July 25, 2005

Sad Since

A few weeks ago my brother Brent was in town making some final preparations before his two-year stint with the Peace Corps in Cabo Verde, and I took it upon myself to drag him all over the city for his last doses of American culture. One night we found ourselves at the Make-Out Room to hear AJ Roach and Jolie Holland, but also playing that evening was Sean Hayes, who I'd never heard before. Suffice it to say he was so amazingly good I went home and immediately bought tickets to his next show, this Wednesday night at the Swedish American Hall with Nicolai Dunger. I enticed Carrie into coming with me to revel in the acoustic guitar love. We both swooned at opener David Berkeley's heart-wrenchingly gorgeous melodies, especially when he stepped away from the mic for his last song and let his voice and guitar fill the room completely unamplified. Sean Hayes took the stage next, singing some simple countrified tunes before upping the ante by inviting Ara Anderson and Etienne de Rocher to join him on sousaphone and piano respectively. Appalachian ambient folk hop indeed. Finally it was Nicolai Dunger's turn, and he gamely sang his heart out to a rapidly diminishing audience. I felt his irritation at the people who were walking out mid-set, but those who did remain applauded furiously and sang along when bidden. For his encore he eschewed his guitar and instead pounded out an amazing solo at the piano.

City Lights had a similarly sublime line-up the following evening, but this time the medium was poetry rather than indie folk. The University of California Press is celebrating the fifth anniversary of its New California Poetry series this year with new books by Sarah Gridley, Laura Mullen, and Juliana Spahr, and Mullen and Spahr were on hand to read their work. They were joined by previously published UC Press poets Geoffrey G. O'Brien, Martha Ronk, and Carol Snow. The readings were almost uniformly riveting, and O'Brien in particular took my breath away and had me silently vowing to hunt down his book The Guns and Flags Project. The exception was Mullen, whose smirky delivery rubbed me the wrong way.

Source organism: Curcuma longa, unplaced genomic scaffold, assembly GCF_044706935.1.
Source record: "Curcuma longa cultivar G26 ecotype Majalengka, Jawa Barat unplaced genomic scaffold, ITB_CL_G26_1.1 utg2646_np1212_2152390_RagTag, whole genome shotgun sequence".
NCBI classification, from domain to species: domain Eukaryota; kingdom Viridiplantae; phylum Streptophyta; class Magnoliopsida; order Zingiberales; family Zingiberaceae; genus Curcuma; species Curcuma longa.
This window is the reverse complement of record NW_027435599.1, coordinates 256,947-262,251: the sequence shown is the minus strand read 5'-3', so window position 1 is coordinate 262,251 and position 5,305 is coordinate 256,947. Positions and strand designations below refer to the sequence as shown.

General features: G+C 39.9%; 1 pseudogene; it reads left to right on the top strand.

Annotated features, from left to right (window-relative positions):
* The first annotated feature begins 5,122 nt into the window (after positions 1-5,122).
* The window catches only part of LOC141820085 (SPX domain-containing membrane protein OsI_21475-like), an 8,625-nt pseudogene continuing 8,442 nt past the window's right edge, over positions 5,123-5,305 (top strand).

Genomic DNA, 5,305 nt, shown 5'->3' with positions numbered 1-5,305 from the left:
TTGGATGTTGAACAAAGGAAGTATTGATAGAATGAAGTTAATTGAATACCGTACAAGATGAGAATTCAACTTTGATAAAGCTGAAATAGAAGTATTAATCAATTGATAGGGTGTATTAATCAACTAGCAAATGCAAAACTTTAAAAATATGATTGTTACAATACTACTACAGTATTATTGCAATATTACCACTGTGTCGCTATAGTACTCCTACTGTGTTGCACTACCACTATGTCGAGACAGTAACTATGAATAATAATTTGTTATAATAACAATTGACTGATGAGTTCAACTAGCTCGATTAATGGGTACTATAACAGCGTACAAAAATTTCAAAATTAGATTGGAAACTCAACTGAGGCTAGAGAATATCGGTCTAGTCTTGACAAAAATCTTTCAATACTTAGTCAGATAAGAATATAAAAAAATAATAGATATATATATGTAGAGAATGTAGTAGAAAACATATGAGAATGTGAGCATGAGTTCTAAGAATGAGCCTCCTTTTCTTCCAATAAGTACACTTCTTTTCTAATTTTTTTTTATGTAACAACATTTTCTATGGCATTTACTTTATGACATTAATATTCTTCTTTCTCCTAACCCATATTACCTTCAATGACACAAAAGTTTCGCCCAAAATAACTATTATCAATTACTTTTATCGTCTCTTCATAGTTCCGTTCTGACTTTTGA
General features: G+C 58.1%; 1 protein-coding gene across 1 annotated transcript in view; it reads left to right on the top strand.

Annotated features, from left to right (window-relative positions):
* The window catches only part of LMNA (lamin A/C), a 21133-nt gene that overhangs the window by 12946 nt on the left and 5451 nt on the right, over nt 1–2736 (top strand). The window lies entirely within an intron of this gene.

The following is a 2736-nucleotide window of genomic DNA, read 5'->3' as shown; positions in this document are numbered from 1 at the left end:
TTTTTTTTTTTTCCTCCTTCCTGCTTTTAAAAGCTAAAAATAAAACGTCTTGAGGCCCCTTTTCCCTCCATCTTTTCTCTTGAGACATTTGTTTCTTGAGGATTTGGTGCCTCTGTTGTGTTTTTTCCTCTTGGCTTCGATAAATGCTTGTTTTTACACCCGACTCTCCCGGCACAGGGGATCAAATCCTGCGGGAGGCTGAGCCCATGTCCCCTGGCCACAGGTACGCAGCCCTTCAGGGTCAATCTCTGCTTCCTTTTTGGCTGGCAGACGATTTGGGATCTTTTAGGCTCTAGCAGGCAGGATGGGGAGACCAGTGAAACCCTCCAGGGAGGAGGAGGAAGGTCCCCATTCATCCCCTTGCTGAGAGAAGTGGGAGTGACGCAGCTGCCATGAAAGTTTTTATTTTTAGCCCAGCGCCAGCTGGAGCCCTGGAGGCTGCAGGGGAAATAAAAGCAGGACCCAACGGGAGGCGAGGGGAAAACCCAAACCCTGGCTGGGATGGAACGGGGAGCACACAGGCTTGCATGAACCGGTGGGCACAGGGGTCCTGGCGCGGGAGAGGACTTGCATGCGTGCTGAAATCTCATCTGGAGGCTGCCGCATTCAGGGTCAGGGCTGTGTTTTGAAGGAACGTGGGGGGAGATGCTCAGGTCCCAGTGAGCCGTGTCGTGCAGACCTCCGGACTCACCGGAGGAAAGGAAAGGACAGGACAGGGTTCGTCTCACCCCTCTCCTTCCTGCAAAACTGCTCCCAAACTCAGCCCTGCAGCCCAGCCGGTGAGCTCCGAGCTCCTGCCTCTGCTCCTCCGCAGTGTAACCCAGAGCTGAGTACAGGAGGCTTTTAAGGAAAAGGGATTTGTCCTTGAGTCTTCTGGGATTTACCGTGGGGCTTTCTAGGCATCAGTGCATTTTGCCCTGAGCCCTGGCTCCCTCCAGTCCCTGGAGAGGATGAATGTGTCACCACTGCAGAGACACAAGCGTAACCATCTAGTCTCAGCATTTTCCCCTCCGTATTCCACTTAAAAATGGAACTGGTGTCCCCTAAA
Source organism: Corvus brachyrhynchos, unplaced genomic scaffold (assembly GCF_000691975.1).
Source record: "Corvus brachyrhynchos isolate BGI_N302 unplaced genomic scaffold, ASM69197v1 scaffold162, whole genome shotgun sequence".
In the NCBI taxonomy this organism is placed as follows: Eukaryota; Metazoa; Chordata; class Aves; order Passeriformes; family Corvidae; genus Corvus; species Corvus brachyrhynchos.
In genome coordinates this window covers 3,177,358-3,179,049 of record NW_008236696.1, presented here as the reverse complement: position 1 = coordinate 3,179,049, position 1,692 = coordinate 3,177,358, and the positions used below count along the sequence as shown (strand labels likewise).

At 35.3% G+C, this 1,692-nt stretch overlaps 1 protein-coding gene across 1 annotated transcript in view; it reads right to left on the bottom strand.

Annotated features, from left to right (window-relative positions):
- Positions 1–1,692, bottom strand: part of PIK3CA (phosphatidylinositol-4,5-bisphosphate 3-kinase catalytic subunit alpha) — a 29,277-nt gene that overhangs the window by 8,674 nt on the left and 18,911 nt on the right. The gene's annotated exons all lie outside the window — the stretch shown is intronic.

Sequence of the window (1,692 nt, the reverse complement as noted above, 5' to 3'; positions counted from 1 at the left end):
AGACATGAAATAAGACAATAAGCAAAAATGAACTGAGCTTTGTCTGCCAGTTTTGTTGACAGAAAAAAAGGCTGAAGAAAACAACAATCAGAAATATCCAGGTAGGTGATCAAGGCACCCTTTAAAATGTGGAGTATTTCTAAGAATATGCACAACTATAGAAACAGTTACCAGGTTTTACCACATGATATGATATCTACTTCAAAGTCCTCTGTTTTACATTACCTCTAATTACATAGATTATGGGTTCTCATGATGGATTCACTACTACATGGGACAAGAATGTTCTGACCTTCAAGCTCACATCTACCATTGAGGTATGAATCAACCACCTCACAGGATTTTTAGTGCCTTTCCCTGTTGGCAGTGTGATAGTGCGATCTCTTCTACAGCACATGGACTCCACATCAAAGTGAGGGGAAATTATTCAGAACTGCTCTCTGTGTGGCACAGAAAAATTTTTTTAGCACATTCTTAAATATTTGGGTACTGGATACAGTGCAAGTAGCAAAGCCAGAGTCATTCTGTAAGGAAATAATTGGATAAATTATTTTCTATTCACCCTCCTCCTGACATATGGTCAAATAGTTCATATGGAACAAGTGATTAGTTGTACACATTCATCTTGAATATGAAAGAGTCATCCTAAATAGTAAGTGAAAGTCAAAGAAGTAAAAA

Poetry at City Lights is pretty much a given, but going to the dump to see art is perhaps not such an obvious conclusion. SF Recycling & Disposal runs an artist-in-residence program where they encourage a few lucky souls each year to go rooting through the garbage to find art materials. Friday night was Andrew Junge's turn to show off his American Detritus. I really liked his arrangements of found objects, especially his floor-to-ceiling stack of vintage luggage accented by a grade-school diorama and his piece where the word "hope" could be seen glowing in neon from the interior of a Sawzall chest. But the star of the show was a life-size Hummer sculpted out of styrofoam and perfect in every detail. As someone who hates those stupid cars with an unholy passion, I am happy to remark that this was the most delightful Hummer I'd ever seen.

The girl who flips off Hummers also has a fondness for BBC costume dramas, especially ones made 30 years ago like Elizabeth R. I'm slowly working my way through the DVDs, revelling in the political intricacies of court and how damn smart that woman was to rule England like she did. Cate Blanchett has long been my favorite Elizabeth, but Glenda Jackson might be about to edge her out for her portrayal of the Virgin Queen. So far in the series Elizabeth has managed to evade execution as princess long enough to succeed to the throne, and she has firmly refused to marry due to her preference for governing alone. I was raised on Masterpiece Theatre, and sometimes it shows.

I prefer my history done as BBC miniseries, and I like my classical music outdoors on a sunny weekend afternoon. The San Francisco Symphony was kind enough to play a free concert in Dolores Park on Sunday, and Aimee and Sophie and I went and spread out a picnic lunch in the grass. The program had a Spanish theme and featured traditional folk melodies beautifully sung by mezzo-soprano Rinat Shaham as well as crowd-pleasing selections from Bizet's Carmen and Rimsky-Korsakov. It was fun to watch Sophie sway along to some of the livelier pieces...when she wasn't running after the popsicle cart.


Swedish American Hall
City Lights
New California Poetry Series
SF Recycling & Disposal, Inc.
Elizabeth R
San Francisco Symphony

Posted by nightfall at July 25, 2005 08:41 PM